President Biden Signs Fiscal Responsibility Act, Suspends Debt Ceiling
After months of political wrangling, President Joe Biden signed the Fiscal Responsibility Act on June 3, suspending the debt ceiling for 19 months and averting a potential default on the nation’s financial obligations.
“Passing this budget agreement was critical. The stakes could not have been higher,” Biden said in a June 2 evening address to the nation from the Oval Office.
The legislation, negotiated by Biden and House Speaker Kevin McCarthy (R-Calif.), passed both houses of Congress with bipartisan support last week.
“We’ve saved the country from the scourge of default,” said Senate Majority Leader Chuck Schumer (D-N.Y.) after the bill passed the Senate on June 1.
Biden vs. McCarthy
The president’s signature ends a months-long cold war with McCarthy over terms for raising the nation’s $31.4 trillion debt ceiling.
The agreement also contains permitting reforms for oil and gas drilling, changes to work requirements for some social welfare programs, and clawbacks of $20 billion in IRS funding and $30 billion in unspent COVID-19 relief funds, among other provisions.
In the absence of congressional action to allow additional borrowing, the United States would have lacked the ready cash to pay all of its bills on June 5, according to Treasury Secretary Janet Yellen.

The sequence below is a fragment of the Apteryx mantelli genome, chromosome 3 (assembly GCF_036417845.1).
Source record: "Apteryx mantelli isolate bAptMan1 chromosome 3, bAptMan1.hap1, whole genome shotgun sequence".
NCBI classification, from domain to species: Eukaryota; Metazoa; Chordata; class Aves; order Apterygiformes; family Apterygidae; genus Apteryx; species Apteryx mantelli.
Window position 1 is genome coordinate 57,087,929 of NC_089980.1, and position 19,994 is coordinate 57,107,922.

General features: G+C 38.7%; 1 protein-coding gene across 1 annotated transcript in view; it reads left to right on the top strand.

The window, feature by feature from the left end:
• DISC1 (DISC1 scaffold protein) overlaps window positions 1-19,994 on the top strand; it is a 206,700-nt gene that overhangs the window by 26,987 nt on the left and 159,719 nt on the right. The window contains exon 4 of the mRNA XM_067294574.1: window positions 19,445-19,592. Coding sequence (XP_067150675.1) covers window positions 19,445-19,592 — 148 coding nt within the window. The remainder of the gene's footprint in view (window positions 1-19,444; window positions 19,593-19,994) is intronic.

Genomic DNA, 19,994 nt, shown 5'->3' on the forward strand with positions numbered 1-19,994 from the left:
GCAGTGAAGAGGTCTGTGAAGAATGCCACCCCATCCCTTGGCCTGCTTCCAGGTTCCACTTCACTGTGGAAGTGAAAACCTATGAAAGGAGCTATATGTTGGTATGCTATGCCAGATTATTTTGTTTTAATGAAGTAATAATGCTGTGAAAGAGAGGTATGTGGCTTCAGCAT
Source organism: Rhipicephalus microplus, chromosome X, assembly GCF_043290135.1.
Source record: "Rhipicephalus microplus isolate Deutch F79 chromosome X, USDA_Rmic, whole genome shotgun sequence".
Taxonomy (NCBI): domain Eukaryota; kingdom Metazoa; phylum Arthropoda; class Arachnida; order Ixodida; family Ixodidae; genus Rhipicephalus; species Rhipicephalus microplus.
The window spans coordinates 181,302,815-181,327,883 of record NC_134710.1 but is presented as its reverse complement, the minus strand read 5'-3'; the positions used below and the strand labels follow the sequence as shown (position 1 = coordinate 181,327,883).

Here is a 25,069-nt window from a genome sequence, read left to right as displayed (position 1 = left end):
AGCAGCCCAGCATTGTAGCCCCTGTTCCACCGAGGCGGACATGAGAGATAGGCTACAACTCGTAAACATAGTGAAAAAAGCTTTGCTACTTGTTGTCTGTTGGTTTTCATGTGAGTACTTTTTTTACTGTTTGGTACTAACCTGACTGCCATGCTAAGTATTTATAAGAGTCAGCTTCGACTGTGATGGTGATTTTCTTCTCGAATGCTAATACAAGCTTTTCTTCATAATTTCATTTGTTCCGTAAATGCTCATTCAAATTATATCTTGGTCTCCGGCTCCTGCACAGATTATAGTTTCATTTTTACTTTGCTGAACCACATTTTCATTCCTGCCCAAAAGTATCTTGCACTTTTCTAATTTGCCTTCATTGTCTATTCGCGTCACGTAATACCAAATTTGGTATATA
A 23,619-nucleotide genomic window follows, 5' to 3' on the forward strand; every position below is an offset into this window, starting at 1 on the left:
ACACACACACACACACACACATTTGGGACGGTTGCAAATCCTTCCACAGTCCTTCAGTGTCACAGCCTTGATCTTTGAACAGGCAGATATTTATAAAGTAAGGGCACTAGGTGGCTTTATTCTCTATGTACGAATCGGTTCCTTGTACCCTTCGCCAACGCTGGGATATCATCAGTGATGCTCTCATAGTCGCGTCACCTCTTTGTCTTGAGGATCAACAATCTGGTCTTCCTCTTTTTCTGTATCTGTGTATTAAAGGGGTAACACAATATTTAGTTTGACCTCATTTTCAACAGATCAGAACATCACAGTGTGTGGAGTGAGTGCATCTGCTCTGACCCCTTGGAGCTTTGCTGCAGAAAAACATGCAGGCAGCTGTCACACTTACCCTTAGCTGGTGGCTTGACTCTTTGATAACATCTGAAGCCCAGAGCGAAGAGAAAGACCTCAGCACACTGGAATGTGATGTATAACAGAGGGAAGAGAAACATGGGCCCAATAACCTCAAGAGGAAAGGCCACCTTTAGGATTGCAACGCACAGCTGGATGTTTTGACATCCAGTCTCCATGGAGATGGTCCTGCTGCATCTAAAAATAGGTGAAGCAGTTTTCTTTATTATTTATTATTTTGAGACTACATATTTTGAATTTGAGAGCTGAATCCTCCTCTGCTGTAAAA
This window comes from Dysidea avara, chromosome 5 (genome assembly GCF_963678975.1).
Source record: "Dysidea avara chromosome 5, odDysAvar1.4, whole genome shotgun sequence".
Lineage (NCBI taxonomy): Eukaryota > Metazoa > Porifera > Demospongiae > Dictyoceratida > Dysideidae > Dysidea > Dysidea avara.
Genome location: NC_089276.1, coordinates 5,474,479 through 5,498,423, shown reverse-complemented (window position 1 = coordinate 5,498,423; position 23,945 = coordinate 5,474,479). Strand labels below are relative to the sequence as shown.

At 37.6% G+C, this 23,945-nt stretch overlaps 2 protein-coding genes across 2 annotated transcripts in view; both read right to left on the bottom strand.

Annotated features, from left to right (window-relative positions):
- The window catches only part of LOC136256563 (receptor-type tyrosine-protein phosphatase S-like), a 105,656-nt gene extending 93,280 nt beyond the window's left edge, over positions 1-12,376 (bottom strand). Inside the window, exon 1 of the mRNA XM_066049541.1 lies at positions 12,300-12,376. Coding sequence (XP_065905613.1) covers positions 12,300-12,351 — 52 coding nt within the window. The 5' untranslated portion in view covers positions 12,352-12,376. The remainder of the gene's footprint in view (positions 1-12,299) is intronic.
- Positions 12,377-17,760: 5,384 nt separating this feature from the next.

McCarthy had said Congress would not increase the limit without an agreement from the White House to cut spending. Biden said he would not negotiate over lifting the limit because that would put the full faith and credit of the United States at risk.
The impasse was broken in late April when the House passed the Limit, Save, Grow Act, authorizing a $1.5 trillion increase in borrowing along with spending cuts and other measures favored by Republicans.
A vocal minority of lawmakers in both parties opposed the bill.
Some Republicans said the agreement conceded too much to Democrats. Rep. Chip Roy (R-Texas) nearly blocked the bill in committee, but it cleared by a single vote.
Some Democrats opposed the agreement because it cuts discretionary spending and changes work requirements for the Supplemental Nutrition Assistance Program. They said those provisions would hurt working Americans and those in need.
A group of Senate Republicans led by Lindsey Graham (R-N.C.) and Susan Collins (R-Maine) initially opposed the bill because of concerns about the level of defense spending. They were brought on board by assurances from Schumer and McConnell that emergency defense appropriations could be added later if needed.
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